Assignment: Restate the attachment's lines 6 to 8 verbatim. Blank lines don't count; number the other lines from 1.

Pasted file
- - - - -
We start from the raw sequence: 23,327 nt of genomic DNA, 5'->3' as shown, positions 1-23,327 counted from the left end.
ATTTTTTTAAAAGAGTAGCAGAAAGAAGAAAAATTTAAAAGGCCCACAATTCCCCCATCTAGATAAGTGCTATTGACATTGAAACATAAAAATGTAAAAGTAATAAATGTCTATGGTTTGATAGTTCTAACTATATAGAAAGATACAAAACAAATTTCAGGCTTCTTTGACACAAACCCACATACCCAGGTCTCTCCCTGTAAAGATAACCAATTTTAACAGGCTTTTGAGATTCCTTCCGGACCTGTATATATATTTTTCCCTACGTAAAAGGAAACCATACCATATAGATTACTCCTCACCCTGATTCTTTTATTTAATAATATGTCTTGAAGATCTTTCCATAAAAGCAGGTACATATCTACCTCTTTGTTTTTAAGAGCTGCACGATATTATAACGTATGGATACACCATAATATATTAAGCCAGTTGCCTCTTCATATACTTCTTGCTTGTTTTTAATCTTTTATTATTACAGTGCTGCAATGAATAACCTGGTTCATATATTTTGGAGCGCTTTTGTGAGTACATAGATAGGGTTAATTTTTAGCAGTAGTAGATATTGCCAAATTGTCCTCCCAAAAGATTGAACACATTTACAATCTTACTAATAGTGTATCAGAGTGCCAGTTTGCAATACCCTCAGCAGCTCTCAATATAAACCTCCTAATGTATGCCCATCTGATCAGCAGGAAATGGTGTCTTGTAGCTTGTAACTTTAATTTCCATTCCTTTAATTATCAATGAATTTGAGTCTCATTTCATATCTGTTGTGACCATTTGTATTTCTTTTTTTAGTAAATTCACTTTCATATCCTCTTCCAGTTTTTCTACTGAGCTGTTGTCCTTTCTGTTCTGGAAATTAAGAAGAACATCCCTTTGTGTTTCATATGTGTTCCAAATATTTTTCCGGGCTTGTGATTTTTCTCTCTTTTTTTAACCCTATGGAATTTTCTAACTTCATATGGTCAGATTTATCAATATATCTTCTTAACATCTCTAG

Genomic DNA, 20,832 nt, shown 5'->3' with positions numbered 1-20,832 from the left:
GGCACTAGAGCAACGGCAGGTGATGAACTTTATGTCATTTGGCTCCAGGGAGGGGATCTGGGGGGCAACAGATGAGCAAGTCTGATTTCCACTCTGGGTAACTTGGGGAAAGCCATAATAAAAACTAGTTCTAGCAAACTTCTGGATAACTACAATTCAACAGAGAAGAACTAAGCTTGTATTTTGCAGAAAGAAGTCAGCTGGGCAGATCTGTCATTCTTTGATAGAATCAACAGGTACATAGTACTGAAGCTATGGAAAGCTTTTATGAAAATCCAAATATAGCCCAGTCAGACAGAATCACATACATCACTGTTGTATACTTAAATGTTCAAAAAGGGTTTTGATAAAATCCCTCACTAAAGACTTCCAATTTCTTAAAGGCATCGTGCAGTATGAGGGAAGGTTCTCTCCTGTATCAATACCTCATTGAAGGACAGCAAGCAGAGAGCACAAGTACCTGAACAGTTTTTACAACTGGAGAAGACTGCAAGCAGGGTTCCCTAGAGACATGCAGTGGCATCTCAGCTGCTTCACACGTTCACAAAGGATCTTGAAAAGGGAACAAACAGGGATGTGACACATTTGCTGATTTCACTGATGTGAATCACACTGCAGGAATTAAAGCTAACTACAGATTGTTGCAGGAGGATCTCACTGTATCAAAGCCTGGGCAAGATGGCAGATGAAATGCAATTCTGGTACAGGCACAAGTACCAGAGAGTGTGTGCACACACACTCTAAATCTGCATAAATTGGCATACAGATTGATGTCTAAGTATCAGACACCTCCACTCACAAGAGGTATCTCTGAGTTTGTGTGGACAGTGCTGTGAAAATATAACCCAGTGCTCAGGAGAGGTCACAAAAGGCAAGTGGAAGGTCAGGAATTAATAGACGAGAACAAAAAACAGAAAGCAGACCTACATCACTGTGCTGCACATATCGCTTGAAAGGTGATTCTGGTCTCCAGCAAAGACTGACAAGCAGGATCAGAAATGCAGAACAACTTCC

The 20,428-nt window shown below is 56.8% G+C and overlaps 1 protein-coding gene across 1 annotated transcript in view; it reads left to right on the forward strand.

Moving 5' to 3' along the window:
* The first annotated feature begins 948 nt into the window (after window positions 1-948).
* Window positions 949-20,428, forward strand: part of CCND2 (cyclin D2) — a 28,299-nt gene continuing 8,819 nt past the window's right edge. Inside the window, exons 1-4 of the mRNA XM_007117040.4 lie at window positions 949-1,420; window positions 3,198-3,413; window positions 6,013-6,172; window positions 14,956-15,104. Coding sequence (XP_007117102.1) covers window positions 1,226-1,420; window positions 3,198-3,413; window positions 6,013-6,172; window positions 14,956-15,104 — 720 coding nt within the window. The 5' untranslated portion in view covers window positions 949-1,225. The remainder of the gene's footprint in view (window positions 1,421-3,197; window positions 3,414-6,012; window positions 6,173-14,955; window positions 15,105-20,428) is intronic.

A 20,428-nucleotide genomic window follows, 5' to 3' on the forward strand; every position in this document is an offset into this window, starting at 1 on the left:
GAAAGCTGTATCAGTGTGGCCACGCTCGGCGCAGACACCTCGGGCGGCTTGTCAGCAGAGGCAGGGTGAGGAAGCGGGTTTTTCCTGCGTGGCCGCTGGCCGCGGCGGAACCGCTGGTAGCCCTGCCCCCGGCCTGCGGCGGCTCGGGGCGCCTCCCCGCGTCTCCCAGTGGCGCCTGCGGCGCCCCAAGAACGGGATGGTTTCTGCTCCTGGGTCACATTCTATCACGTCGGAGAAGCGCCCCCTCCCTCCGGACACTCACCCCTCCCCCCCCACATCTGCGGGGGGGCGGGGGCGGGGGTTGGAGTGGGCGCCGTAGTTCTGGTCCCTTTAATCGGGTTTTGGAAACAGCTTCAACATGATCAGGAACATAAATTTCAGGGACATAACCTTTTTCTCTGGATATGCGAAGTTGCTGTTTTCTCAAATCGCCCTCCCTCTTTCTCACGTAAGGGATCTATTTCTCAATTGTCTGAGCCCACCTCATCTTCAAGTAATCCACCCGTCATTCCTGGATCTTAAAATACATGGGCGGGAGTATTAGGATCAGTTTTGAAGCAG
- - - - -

Moving 5' to 3' along the window:
* The first annotated feature begins 948 nt into the window (after window positions 1-948).
* Window positions 949-20,428, forward strand: part of CCND2 (cyclin D2) — a 28,299-nt gene continuing 8,819 nt past the window's right edge. Inside the window, exons 1-4 of the mRNA XM_007117040.4 lie at window positions 949-1,420; window positions 3,198-3,413; window positions 6,013-6,172; window positions 14,956-15,104. Coding sequence (XP_007117102.1) covers window positions 1,226-1,420; window positions 3,198-3,413; window positions 6,013-6,172; window positions 14,956-15,104 — 720 coding nt within the window. The 5' untranslated portion in view covers window positions 949-1,225. The remainder of the gene's footprint in view (window positions 1,421-3,197; window positions 3,414-6,012; window positions 6,173-14,955; window positions 15,105-20,428) is intronic.